What is the best poem to end our Emily Dickinson Month with? Should this be a poem that reflects her love for nature? Should this be a poem about immortality or something divine? We decided that the poem It was not Death, for I stood up should be the last poem that is part of tribute to this great American poetess.
Poem 355 doesn’t sound just as right as It was not Death for I stood up. This is no different from any other Dickinson poem. She found titles to be less important. Most of the titles were the result of editorial changes after she died.
On this last day of 2017, we remember those who have departed during the year that is almost over. This is a difficult time for some of us. Death has a great impact on everyone’s lives. When losing a loved one, this can be a traumatic experience.
This is not just any poem about death. This is an intense ballad about death. Dickinson wrote words that reflect the state of hopelessness. In a way, this is nothing more than depression. We can now assume, that at some period in her adult life, Dickinson was suffering from depression. Based on her mood, she did not leave her family house for most of her adult life. She was tormenting with life and this poem reflects her struggle. Although, she doesn’t name her condition in this poem.
She starts with explaining what she is not. Or rather: what she is not suffering from. It is safe to assume that she was in her room, on her bed. At noon (the Bells / Put out their Tongues, for Noon). By writing these words, one can assume that she is not in touch with the reality of day and night. This is common for those who suffer from depression.
An important clue to what is going on lies in the last word of this poem: Despair. We see words like these in other of her poems such as I felt a funeral in my brain. That poem is all about losing yourself and becoming insane.
A state of despair; losing hope or giving up on hope. This was an important subject in the period Dickinson lived. People saw a world that was changing. Things that were considered to be divine could be explained, with the help of science. The (First) Industrial Revolution caused people to feel alienated from the world they lived in. Even in a small town in Massachusetts (Amherst), these changes may well be felt as a burden for some.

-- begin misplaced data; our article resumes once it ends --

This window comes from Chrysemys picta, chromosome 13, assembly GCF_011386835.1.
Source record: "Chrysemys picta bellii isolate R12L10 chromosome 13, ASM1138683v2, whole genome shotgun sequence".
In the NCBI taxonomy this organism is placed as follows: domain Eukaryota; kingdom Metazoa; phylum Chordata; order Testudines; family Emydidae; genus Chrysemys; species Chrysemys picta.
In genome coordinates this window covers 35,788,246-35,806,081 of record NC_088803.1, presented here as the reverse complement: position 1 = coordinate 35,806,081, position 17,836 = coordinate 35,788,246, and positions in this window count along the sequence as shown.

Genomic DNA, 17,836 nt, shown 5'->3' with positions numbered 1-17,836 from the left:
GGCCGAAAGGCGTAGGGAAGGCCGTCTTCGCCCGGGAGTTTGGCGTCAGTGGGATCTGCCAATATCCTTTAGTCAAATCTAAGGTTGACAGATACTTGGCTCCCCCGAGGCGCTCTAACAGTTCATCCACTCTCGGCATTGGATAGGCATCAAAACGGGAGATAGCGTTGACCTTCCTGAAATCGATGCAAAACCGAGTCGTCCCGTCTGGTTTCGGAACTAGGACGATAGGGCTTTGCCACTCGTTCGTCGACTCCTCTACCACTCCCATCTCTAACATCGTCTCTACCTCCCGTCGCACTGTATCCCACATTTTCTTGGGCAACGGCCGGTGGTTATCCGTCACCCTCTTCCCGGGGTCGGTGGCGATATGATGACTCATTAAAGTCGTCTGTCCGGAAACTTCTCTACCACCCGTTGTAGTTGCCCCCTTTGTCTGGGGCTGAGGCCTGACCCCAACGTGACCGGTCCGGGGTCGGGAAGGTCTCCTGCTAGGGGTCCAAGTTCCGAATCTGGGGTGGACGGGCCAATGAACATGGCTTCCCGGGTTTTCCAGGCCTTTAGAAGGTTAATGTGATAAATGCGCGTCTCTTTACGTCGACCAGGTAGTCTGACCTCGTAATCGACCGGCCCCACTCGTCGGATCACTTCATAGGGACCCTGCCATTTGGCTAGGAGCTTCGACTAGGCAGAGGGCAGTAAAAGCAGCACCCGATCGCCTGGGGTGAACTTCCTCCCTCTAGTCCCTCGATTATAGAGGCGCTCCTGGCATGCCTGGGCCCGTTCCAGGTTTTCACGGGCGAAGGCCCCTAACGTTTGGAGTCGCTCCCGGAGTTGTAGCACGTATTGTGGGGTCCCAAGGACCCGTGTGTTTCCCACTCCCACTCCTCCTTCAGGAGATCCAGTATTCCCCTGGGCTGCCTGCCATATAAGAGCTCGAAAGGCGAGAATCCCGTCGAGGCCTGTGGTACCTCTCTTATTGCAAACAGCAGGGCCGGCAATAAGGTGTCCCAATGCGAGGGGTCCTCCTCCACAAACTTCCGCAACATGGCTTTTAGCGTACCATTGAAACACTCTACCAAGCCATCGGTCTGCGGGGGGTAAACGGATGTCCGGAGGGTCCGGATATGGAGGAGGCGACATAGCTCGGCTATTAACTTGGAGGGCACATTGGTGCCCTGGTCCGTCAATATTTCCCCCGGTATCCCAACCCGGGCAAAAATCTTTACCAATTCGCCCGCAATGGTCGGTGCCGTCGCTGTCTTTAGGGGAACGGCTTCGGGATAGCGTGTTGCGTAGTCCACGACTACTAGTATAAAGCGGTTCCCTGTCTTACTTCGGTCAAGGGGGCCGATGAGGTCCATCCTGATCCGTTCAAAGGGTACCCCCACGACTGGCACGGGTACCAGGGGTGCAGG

In the churches, people learned about despair as well. Church sermons in New England were based on the Puritan teachings. Despair is essential, some believed, in order to fully obtain the grace of God and learn to appreciate this.
Too much of anything, that is not good. That is what Dickinson brings forward. There is also a thing as too much despair. One can no longer see the divinity or even beauty. Is that what happened to Dickinson at one point in her life?
Is there no solution? In the last part of the poem, Dickinson brings forward that moment when time seems to stand still amongst this chaos. This is the despair she fears the most: that moment when chaos takes over and it muffles all that is supposed to be good about despair (according to the Puritan teachings).
It was not Death, for I stood up
It was not Death, for I stood up,
And all the Dead, lie down –
It was not Night, for all the Bells
Put out their Tongues, for Noon.
It was not Frost, for on my Flesh
I felt Siroccos – crawl –
Nor Fire – for just my marble feet
Could keep a Chancel, cool –
And yet, it tasted, like them all,
The Figures I have seen
Set orderly, for Burial
Reminded me, of mine –
As if my life were shaven,
And fitted to a frame,
And could not breathe without a key,
And ’twas like Midnight, some –
When everything that ticked – has stopped –
And space stares – all around –
Or Grisly frosts – first Autumn morns,
Repeal the Beating Ground –
But most, like Chaos – Stopless – cool –
Without a Chance, or spar –
Or even a Report of Land –
To justify – Despair.
This poem is one dramatic salute to this great poetess. During the last month of 2017, we published as many poems and backgrounds stories as we could. This has been an honour for us to do! We are the online poetry magazine, that supports and promotes poetry. Not only of those who are publishing their work today but also these great minds such as Emily Dickinson.